Union set to ignore institutions' pleas and press for above-inflation rise

Confrontation looks inevitable as UCU rejects more moderate demand. Melanie Newman reports

October 30, 2008

Academics are set to demand a pay rise of at least 2 per cent above inflation for 2009 despite warnings from university finance directors that they should expect a "nil uplift".

The higher education committee of the University and College Union (UCU) last week rejected a motion that would have demanded a rise in line with the retail prices index (RPI) inflation figure for July 2009 plus an additional 2 per cent. It is understood that the motion was rejected on the grounds that the figure was not high enough.

The committee instead approved a pay claim that calls for a pay rise in line with RPI for July 2009 plus "X", where X is a percentage to be decided at the union's special higher education sector conference on 7 November.

The increases would be effective from 1 August 2009 and "no later".

The claim comes just weeks after it was confirmed that staff would receive a 5 per cent pay rise this month - in line with September's RPI figure.

Philip Harding, chair of the British Universities Finance Directors Group, told Times Higher Education in September that as the RPI figure was unexpectedly high, paying the 2008 rise in full and on time would mean that "we start with an expectation of nil uplift for next year".

Malcolm Keight, UCU national head of higher education, said that 0 per cent pay rises would damage recruitment and retention.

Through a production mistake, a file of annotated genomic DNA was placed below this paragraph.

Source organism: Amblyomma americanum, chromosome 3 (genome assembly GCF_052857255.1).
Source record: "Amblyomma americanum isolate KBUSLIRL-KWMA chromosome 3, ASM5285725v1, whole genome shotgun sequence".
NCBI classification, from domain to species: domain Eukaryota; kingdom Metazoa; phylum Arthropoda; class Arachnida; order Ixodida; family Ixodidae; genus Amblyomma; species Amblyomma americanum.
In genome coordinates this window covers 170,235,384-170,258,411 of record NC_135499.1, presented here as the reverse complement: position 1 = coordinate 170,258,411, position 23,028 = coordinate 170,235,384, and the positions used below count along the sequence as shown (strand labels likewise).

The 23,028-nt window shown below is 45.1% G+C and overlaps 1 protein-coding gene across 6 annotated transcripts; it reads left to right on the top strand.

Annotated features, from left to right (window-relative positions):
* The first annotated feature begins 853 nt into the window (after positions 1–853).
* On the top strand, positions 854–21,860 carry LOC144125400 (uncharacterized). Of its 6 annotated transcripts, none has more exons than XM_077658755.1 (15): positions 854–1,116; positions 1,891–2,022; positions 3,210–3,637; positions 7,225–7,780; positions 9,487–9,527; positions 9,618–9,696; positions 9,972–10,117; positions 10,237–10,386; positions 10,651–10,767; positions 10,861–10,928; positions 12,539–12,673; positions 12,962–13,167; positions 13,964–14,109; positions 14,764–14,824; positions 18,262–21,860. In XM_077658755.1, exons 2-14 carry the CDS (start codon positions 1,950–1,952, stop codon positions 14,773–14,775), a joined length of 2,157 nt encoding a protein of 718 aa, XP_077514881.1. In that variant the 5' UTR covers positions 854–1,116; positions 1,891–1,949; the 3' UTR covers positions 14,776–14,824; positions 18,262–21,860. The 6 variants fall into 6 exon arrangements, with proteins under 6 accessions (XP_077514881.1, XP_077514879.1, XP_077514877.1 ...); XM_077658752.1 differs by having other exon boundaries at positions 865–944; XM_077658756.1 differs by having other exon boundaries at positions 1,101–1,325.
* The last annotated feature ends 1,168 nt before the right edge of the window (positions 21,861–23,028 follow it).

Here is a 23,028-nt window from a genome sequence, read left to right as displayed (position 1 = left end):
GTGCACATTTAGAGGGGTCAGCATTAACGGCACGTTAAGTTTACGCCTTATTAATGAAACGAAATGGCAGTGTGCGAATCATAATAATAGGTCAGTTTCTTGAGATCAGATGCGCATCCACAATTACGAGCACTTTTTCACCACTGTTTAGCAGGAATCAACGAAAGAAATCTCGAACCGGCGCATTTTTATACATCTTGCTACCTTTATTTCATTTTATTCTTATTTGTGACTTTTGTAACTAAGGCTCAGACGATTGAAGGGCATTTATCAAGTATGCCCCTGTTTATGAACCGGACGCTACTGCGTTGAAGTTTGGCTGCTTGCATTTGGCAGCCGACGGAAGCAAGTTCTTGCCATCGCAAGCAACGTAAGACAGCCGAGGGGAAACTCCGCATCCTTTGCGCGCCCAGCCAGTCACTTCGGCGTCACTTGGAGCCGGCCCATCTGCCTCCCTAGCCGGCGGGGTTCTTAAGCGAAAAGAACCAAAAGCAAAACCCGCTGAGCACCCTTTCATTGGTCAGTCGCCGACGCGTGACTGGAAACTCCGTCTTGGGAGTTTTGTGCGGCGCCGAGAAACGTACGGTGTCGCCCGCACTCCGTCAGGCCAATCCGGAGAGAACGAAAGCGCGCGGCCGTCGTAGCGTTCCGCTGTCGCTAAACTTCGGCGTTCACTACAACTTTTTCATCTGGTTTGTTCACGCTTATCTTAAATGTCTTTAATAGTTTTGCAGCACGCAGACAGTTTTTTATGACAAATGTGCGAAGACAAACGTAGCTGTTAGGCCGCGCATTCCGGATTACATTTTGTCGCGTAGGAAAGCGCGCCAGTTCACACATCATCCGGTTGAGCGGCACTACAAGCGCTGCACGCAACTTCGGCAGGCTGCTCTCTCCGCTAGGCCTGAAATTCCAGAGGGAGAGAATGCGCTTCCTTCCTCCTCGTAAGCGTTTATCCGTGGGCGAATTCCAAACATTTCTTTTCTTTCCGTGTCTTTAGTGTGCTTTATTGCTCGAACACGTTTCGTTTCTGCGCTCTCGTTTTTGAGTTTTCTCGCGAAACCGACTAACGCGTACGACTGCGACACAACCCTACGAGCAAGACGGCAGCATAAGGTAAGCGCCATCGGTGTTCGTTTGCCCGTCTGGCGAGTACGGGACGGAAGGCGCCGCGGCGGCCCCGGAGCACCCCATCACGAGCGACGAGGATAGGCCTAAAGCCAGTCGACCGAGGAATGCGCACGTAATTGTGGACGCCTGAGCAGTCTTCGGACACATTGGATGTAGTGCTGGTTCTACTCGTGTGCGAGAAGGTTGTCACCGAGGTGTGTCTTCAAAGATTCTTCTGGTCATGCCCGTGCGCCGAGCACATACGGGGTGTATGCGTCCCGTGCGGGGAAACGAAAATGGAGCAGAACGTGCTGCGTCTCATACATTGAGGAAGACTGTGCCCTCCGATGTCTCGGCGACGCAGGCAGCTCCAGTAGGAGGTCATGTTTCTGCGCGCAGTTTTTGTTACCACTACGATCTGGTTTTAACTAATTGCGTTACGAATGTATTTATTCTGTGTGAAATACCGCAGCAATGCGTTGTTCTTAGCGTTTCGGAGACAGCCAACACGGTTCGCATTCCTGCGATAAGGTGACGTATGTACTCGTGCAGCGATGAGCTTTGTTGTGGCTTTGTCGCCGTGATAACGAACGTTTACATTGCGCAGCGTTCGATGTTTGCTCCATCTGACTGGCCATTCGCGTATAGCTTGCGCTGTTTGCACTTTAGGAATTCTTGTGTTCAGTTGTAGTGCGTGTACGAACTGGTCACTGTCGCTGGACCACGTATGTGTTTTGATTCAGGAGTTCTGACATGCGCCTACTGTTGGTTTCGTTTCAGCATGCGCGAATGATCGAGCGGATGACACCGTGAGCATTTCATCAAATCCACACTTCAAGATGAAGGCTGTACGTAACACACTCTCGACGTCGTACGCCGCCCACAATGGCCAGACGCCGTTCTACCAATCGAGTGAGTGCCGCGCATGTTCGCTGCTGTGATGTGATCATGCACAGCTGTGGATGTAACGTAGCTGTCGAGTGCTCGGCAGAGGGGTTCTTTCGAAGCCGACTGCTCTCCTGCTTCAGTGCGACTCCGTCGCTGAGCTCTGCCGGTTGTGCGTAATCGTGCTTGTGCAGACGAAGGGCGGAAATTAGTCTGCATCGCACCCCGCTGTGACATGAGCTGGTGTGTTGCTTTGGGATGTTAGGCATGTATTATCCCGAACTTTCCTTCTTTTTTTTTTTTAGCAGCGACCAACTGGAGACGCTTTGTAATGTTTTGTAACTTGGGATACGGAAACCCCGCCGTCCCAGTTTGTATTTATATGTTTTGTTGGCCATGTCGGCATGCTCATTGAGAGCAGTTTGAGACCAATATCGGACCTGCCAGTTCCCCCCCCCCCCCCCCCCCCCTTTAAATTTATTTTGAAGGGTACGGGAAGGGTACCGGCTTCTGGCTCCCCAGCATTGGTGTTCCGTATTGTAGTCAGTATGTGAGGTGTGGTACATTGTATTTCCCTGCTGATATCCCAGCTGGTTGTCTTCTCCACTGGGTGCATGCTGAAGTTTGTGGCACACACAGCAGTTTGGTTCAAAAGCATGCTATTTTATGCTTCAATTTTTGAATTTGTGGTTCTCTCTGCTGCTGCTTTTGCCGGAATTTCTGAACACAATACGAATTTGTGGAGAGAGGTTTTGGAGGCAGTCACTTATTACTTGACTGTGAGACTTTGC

"University lecturers have paid for recessions in the past; they are not going to pay for this one," he said. "University pay must not be allowed to slip back the way it did in the Eighties and Nineties."

Some employers have suggested that the 5 per cent rise this year would have to be paid for with job cuts. "We will deal with redundancies at a local level if they happen," Mr Keight said. "We will not respond to generalised statements aimed at arguing down any pay offer."

The timing of the union's claim is likely to be contentious. The UCU is not formally taking part in Joint Negotiating Committee for Higher Education Staff discussions with employers after the breakdown of talks on reforms to the negotiating process earlier this year.

The Universities and Colleges Employers Association has said it will not consider any pay claim before March next year. But Mr Keight said the UCU "certainly would not be waiting until March" before submitting its claim.

- Language teachers at the School of Oriental and African Studies (Soas), University of London, are considering industrial action over changes to fractional contracts.

In September, staff in the department of international foundation courses and English language studies (IFCELS) were advised that they would be receiving fractional contracts that would be worth up to 40 per cent less than the figures they had been told to expect in July.

One lecturer said: "I was originally offered a 0.71 contract. At a meeting on 18 September, I was informed this would be reduced to 0.48 - a drop of about £7,500."

When the union threatened industrial action, Soas offered new contracts, but these still represented a 20 per cent drop in hours for some staff and were rejected.

The UCU is now seeking further negotiation.

A Soas spokesperson said that there was a "pressing need" to reduce an £800,000 deficit in the IFCELS by 2010. "The school's proposals are intended to contribute to the achievement of that aim while protecting the position of individual staff."


Please login or register to read this article

Register to continue

Get a month's unlimited access to THE content online. Just register and complete your career summary.

Registration is free and only takes a moment. Once registered you can read a total of 3 articles each month, plus:

  • Sign up for the editor's highlights
  • Receive World University Rankings news first
  • Get job alerts, shortlist jobs and save job searches
  • Participate in reader discussions and post comments

Have your say

Log in or register to post comments